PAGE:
I have written previously about children and COVID-19 vaccinations and now that it is almost back-to-school time, a quick update is in order. One of the concerns for lawyers when the COVID vaccination issue emerged was the lack of precedent from the appellate courts of Pennsylvania. While there were a few cases on vaccinations in general, there was nothing specifically on COVID-19 vaccinations. Lawyers were going to court on this issue with as much medical and scientific information as he or she could find, but nothing to legally support the position taken either for or against COVID-19 vaccinations.
Several Pennsylvania county courts have since issued opinions on the issue and, as far as I am aware, the parent seeking vaccination has prevailed in all of the reported decisions. In granting limited sole legal custody to obtain vaccinations, those decisions rely on either testimony from the family pediatrician, or the court takes what is called “judicial notice” of the various press releases available on the websites of the United States Center for Disease Control, the Food and Drug Administration, state and local health departments, the American Medical Association, and the American Academy of Pediatrics. The only state-wide appellate decision on the vaccination issue of which I am aware is Bailer v. Bailer, No. 428 EDA 2022 (Superior Court, May 18, 2022). That case comes from Chester County, Pennsylvania, and deals with the issue of whether an appeal in that particular case was “moot” or not.
Specifically, the mother went to court in Chester County and was given limited sole legal custody to have the parties’ two children vaccinated with the BioNTech COVID-19 vaccine. The mother prevailed and the father appealed. Immediately after the hearing, the trial court gave mother the right to get the children vaccinated while in a later opinion and order gave the mother the right to get the children vaccinated and to have the children receive all “follow up vaccinations for COVID-19.”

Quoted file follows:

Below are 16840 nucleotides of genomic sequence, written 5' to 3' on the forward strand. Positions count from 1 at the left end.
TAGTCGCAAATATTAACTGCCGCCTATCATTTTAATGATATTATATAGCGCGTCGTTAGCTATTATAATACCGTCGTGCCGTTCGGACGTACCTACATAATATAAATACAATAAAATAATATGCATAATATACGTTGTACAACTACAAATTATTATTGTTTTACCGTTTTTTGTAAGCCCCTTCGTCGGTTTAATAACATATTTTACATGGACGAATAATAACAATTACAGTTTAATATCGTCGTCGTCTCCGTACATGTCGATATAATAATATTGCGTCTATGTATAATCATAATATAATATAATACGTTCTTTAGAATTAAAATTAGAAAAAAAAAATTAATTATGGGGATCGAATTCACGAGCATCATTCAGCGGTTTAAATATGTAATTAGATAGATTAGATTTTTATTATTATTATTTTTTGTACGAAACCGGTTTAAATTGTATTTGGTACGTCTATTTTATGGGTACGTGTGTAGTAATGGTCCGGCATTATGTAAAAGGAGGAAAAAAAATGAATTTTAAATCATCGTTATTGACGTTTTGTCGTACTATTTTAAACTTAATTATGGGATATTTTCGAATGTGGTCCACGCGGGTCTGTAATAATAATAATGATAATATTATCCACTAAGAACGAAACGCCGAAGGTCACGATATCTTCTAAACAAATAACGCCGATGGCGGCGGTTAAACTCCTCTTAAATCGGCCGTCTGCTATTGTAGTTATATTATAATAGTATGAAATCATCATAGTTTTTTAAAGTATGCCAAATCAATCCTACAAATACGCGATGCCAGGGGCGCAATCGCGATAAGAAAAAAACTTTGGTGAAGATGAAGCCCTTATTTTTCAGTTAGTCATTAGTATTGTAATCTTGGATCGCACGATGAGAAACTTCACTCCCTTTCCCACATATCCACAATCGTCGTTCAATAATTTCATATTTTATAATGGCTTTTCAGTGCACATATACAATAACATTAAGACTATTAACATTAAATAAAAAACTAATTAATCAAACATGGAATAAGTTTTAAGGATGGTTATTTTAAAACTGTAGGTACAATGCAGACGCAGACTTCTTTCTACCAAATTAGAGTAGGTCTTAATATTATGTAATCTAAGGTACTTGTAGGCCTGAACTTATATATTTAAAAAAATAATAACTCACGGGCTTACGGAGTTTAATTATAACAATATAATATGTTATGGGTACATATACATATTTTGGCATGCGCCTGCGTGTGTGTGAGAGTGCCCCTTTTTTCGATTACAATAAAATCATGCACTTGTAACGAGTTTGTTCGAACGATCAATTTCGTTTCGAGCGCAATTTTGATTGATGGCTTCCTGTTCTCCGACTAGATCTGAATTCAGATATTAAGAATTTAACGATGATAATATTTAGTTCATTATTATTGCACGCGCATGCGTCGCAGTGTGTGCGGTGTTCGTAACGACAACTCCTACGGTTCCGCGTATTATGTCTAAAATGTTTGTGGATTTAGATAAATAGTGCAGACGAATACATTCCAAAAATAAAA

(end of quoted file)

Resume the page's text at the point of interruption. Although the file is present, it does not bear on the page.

Since no stay of that order pending appeal had been issued, the mother did what any lawyer would suggest, got her children vaccinated as soon as she could.
The father’s appeal raised two issues, allowing the children to be vaccinated and mother being granted the ability to have the children receive vaccination booster shots at a future time. The Superior Court read the trial court's order and opinion as allowing the mother to have the children receive both doses of the BioNTech vaccine and no boosters since children in this age group, five to eleven years of age, are not approved for any booster and, more importantly, since the children had already been vaccinated, the appeal was found to be moot and dismissed.
In summary, it is necessary to get court approval to get children vaccinated for COVID-19 when the other parent objects; however, once a parent has filed a petition and had a hearing before the court, the court is most likely to approve vaccination for the parties’ children and Pennsylvania’s appellate courts are not interested in disturbing those decisions.
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